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What do WordPress Women Want?

It was hardly a bra-burning at the first Women Talking WordPress Meetup in Vancouver, but it did feel like a gentle uprising among the feminine side of the WordPress community. 

Being an old school feminist, I kinda felt we should’ve started with a hearty chant:

What do we want?

Representation!

When do we want it?

At the next WordCamp!

Our issue is that there are too few WordPress women speaking at WordCamps and Meetups. This despite the generally high attendance of women at these industry gatherings. And that irks us to no end.

I’ve pointed out the issue of gender discrepancy on this blog before, and it’s been written about by other women and men. But now it appears the imbalance between men and women WordPressers is on the verge of tipping.

WordPress Women are doing it for themselves

Women Talking WordPress was organized by Jill Binder, Vanessa Chu, and Kate Moore in response to growing complaints of under representation at WordPress events.

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They said that groups in other cities are holding similar Meetups to empower women WordPressers. Some of those groups have experienced backlash, but here in Vancouver – we agreed – the WordPress community is more progressive. Only one guy tried to sign up, but he apologized for not reading the page.

They emphasized that WordCamp organizers would love to present women speakers at events. The problem is that too few women are submitting proposals to speak.

Fear of Flight

The reason women shrink from the spotlight is almost always based on fear. That was the topic of a ten-minute therapy session in which a number of insecurities were raised and rebutted, like:

Who do I think I am, an “Expert”?

– Being an “expert” WordPress speaker is a myth; you don’t need to be a certified expert to speak on a topic you know about.

The audience knows more than me so what can I say?

– Nobody knows everything about everything, and someone will always learn something from you.

People won’t like me because I’m not charismatic enough.

– Just because people in the audience look bored doesn’t mean they won’t respond. Someone always does.

I can’t fit in the presentation format that every else is using.

– Organizers are open to any original ideas for presentations, including splitting the allotted time.

What would I do if someone asks a question I can’t answer?

– You can say you don’t know, put the question off until later, or put it to the audience to answer.

What if an audience member shoots down one of my points.

– Have a snappy comeback and know that the attack is about the attacker, not you.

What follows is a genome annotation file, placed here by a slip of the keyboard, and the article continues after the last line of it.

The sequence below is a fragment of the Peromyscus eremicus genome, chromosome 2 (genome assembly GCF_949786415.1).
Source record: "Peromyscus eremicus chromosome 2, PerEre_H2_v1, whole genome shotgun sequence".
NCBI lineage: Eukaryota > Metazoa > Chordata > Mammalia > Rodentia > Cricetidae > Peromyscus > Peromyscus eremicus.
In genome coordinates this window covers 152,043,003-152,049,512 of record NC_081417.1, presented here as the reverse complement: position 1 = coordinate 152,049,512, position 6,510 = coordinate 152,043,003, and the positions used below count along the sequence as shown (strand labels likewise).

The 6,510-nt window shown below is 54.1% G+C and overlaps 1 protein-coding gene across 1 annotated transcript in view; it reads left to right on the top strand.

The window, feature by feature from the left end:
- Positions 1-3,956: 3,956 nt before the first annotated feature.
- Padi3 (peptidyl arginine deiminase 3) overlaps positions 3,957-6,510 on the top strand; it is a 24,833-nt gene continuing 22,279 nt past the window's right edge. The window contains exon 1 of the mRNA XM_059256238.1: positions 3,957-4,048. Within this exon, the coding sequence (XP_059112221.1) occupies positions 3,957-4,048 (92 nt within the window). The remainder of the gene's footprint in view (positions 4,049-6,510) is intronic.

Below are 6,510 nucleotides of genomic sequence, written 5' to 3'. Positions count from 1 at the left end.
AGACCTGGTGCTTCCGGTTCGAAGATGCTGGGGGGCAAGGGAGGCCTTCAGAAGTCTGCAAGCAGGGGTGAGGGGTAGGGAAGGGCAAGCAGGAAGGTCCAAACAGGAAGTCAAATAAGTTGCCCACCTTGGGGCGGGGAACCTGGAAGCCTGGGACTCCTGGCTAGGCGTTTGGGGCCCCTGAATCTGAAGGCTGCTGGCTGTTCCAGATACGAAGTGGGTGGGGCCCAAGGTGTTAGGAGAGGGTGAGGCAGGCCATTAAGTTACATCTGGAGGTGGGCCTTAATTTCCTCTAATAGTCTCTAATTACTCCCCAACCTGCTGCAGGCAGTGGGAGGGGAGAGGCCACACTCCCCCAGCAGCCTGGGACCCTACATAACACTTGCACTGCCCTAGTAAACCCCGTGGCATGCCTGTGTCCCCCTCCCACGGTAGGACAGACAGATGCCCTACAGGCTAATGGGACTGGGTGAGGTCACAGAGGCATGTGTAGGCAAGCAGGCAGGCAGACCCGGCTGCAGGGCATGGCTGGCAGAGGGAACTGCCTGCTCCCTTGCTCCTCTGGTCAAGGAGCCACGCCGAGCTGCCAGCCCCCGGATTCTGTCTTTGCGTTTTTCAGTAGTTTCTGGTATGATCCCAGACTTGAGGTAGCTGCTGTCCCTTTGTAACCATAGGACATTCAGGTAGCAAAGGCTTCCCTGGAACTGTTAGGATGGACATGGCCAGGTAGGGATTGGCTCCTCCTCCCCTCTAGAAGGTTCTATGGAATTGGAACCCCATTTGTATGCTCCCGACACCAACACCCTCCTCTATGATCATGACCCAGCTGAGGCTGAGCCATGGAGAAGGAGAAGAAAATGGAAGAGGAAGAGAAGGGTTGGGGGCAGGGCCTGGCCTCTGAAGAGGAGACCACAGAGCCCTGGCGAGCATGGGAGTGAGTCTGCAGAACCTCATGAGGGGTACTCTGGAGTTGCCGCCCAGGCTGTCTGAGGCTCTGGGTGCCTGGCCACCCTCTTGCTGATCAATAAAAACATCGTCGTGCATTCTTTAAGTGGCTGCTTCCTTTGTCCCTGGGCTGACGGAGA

A man will condescend to me about being a woman working in the tech industry.

– Show your passion for code and don’t defend yourself.

Special Deliveries

Part of the problem with taking your place at a WordCamp podium is figuring out what to say and how to deliver it. How exactly do you put together a presentation that a bunch of geeks are going to want to hear?

The good news is that there is no single way to present and organizers can be very open to innovation. So, be creative.

Among the possible formats are:

  1. Story based – “How I did it” is a very effective approach and well suited to women.
  2. Lead a discussion – moderating a panel and asking questions of guests is easy.
  3. Case studies – How something was done by you or someone else has built-in interest
  4. Subject based – Focusing on a particular WordPress version, theme, plugin is evergreen.
  5. Lead a workshop – teaching in a hands-on situation is different and interesting.
  6. Short talk partnership – splitting the allotted hour with 2-3 like-minded people is a great way to test the speaking waters
  7. Tailored talk – tell the organizers what audience you want to speak to to insure good response.

Jill suggested that you don’t have to be an expert to talk about something, you just have to know more than the beginners.  Her mantra is, “In the land of the blind, the one-eyed person is king”

Pitch Brainstorming

The rest of the time was spent brainstorming presentation ideas and pitching them to the group.

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As we sat quietly in the lobby of The Network Hub, scribbling notes for pitches, we were distracted by the booming voice of a guy down the hall. Even Kate’s gentle request for silence fell on his deaf ears.

It seemed ironic that the thoughts of women trying to speak up should be drowned out by the big mouth of an oblivious man. So typical!

But that loudmouth did nothing to stifle the enthusiasm of the women in attendance. After the brainstorming, we refined our lists  to ten talking points, chose one of them, created an outline, and then practised presenting our outlines.

In the end nine women signed up to continue working to further this female agenda.

Jill said the feedback was overwhelmingly positive. “People were glowing and excited to start speaking!”

But the reality and optimism for WordPress Women was best summed up by Vanessa, who said,  “WordCamp and Meetup organizers are open to ideas. If you feel like you want to do a talk at any of those events, just pitch it.”

That’s right, ladies. Just pitch it!

Is there a WordPress Women uprising in your area? If so, please tell us know about your approaches and results. And, stay tuned here for more updates.

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